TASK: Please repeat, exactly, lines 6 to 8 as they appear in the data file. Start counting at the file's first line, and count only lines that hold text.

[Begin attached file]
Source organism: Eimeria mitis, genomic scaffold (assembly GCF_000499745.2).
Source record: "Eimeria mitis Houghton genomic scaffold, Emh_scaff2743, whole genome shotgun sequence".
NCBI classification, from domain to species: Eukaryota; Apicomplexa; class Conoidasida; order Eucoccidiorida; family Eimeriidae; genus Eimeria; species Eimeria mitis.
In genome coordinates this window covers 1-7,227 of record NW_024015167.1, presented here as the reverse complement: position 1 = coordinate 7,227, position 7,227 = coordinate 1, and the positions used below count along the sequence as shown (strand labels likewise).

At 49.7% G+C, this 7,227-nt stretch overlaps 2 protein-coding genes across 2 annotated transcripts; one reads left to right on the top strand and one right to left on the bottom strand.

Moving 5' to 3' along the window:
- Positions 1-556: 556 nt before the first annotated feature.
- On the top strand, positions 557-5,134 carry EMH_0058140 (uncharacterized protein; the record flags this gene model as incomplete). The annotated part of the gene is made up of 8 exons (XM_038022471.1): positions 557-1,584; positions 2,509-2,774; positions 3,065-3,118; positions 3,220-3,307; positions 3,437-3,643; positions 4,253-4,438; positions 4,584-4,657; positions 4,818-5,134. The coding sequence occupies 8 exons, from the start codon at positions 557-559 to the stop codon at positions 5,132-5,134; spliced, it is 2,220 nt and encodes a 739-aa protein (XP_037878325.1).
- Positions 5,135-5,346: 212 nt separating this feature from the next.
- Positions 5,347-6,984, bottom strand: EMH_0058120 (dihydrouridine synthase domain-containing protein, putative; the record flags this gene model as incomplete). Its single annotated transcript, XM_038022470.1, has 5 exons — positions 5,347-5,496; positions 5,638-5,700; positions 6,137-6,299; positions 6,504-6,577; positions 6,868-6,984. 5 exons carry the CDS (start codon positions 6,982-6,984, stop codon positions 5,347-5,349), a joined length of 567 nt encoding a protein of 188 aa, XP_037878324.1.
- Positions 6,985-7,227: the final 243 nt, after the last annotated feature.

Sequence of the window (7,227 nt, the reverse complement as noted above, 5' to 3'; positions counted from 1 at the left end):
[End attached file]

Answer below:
Moving 5' to 3' along the window:
- Positions 1-556: 556 nt before the first annotated feature.
- On the top strand, positions 557-5,134 carry EMH_0058140 (uncharacterized protein; the record flags this gene model as incomplete). The annotated part of the gene is made up of 8 exons (XM_038022471.1): positions 557-1,584; positions 2,509-2,774; positions 3,065-3,118; positions 3,220-3,307; positions 3,437-3,643; positions 4,253-4,438; positions 4,584-4,657; positions 4,818-5,134. The coding sequence occupies 8 exons, from the start codon at positions 557-559 to the stop codon at positions 5,132-5,134; spliced, it is 2,220 nt and encodes a 739-aa protein (XP_037878325.1).